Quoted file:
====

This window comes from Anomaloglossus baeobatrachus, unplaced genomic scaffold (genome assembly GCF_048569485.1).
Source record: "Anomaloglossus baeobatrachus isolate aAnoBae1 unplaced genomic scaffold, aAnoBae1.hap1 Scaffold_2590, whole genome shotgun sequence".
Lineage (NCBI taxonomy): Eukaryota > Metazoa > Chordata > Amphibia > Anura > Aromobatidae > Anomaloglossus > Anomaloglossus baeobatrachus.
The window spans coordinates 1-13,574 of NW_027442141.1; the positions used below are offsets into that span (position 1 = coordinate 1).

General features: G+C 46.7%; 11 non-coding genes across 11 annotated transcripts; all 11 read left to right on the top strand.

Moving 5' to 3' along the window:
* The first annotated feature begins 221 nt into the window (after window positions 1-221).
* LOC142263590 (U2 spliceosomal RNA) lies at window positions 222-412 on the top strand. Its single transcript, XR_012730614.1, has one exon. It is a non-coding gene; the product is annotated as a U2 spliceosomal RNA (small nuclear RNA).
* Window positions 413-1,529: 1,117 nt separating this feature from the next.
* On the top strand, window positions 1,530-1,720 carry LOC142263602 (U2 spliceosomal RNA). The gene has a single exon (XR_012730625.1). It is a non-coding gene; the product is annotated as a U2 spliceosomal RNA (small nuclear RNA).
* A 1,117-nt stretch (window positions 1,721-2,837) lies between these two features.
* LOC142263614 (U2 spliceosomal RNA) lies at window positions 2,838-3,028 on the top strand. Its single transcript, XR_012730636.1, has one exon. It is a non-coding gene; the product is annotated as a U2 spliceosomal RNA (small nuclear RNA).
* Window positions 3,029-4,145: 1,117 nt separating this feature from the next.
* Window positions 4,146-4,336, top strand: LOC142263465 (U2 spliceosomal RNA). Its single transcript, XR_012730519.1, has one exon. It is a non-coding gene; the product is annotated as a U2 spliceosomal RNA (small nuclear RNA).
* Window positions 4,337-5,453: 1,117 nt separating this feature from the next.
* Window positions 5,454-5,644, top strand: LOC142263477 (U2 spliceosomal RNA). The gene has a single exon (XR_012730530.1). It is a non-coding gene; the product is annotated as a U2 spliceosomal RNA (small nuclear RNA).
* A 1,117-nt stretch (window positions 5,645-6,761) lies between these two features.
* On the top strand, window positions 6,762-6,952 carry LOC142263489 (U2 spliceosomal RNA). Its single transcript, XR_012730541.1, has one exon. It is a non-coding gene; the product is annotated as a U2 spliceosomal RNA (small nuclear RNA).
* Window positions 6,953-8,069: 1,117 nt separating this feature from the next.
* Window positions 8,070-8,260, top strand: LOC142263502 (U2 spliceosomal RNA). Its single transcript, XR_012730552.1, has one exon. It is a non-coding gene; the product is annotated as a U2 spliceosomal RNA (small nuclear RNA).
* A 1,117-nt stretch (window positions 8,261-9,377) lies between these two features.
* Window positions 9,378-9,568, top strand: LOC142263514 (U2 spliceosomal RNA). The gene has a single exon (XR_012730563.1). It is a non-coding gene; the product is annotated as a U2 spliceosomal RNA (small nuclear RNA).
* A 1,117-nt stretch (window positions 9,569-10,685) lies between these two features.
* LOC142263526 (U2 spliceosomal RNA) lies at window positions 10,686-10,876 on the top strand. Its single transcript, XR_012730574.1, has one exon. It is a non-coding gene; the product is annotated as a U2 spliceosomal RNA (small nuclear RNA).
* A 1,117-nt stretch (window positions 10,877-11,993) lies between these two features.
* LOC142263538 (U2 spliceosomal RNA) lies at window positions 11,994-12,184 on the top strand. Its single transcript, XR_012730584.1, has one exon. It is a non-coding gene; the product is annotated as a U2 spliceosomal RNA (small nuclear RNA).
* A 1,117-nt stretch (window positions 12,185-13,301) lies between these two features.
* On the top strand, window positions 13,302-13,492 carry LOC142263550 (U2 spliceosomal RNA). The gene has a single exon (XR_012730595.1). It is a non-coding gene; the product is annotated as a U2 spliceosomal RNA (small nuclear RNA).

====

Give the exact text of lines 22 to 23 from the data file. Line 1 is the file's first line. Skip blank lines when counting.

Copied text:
* Window positions 9,378-9,568, top strand: LOC142263514 (U2 spliceosomal RNA). The gene has a single exon (XR_012730563.1). It is a non-coding gene; the product is annotated as a U2 spliceosomal RNA (small nuclear RNA).
* A 1,117-nt stretch (window positions 9,569-10,685) lies between these two features.